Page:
October 27, 2010; Source: Washington Independent |The national preoccupation with the upcoming U.S. House of Representatives and the U.S. Senate elections means that sometimes the public is insufficiently attentive to electoral issues at other levels of government, particularly for governors (some predictions are that the Republicans will come out of the elections holding two-thirds of gubernatorial seats), state legislatures, and attorneys general.
Forty-three out of 50 attorneys general are elected rather than appointed, and 30 of them will be selected by the voters next month. Turnover of AGs could harm the efforts of states that earlier this month unanimously agreed to coordinate an investigation of mortgage servicers for their potentially fraudulent foreclosure practices. Turnover in the AGs offices could also result in shifts in state government oversight of nonprofit fundraising and accountability, as most AGs have charity officers charged with keeping an eye on nonprofit practices.
Not all state AGs have been energetic on nonprofit oversight, but some stand out out. Reasonably strong AGs with consistent, thoughtful—though when needed, muscular—nonprofit track records such as Lisa Madigan (D) in Illinois and Martha Coakley (D) in Massachusetts seem sure to retain their positions. Also Andrew Cuomo’s (D) seat in New York and Richard Blumenthal’s (D) seat in Connecticut seem likely to go to successors with priorities similar to the current office holders.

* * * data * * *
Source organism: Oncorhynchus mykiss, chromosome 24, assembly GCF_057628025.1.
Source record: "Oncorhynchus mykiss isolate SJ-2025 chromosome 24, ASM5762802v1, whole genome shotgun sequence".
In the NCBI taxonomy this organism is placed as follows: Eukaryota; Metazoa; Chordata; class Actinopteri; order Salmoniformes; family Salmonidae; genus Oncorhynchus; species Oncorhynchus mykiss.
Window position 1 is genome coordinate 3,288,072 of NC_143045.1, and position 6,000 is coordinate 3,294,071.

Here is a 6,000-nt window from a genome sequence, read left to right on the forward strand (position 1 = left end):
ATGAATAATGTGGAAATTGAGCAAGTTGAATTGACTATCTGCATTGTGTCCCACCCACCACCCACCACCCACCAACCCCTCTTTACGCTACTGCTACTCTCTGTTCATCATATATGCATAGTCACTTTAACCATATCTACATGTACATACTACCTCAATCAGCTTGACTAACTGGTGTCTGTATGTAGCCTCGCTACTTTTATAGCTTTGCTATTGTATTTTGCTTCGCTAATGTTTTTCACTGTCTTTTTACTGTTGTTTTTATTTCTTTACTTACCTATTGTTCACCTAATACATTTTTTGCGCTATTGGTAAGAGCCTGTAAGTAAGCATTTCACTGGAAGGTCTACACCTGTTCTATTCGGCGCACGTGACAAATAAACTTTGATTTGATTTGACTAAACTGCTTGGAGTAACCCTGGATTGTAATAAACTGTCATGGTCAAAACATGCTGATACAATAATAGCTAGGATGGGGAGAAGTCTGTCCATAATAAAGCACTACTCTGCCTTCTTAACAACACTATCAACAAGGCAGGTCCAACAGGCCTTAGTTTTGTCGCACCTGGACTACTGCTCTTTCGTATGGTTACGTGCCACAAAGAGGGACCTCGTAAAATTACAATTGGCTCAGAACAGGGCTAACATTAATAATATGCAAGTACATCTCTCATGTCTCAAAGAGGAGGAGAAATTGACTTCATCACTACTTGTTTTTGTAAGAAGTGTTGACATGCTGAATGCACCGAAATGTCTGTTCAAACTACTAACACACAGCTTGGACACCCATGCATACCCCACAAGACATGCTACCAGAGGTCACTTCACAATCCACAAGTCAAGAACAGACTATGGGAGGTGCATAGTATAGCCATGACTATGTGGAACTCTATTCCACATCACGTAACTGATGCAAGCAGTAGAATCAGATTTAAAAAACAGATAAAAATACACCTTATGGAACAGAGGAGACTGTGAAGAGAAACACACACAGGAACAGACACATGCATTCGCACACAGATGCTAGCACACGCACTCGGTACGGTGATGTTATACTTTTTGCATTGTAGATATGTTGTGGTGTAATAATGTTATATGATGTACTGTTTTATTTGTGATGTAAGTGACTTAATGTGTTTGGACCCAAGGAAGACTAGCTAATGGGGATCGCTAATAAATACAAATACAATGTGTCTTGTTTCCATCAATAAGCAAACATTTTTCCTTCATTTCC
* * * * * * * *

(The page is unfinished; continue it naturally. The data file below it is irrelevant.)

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A number of AG seats could change hands with consequences for nonprofits however. Possible Republican pick-ups are California where current AG Jerry Brown (D) is running for governor and in Arizona where Terry Goddard (D) has come to the end of his term limit. Other seats that may change hands are in Ohio, Iowa, and Michigan—all states where current AGs have devoted attention and resources to issues of nonprofit accountability.
We tend to think of the Internal Revenue Service as the nation’s first line of protection for charitable assets, but it’s often state AGs who take on state-level charity oversight. In this election, many voters seem to hold, at least softly, the Tea Party’s criticisms of government activism. If these limited-government candidates for AG get into office, it could be bad news not just for state action against fraudulent lenders and servicers, but bad news for state enforcement of nonprofit-focused laws already on the books.—Rick Cohen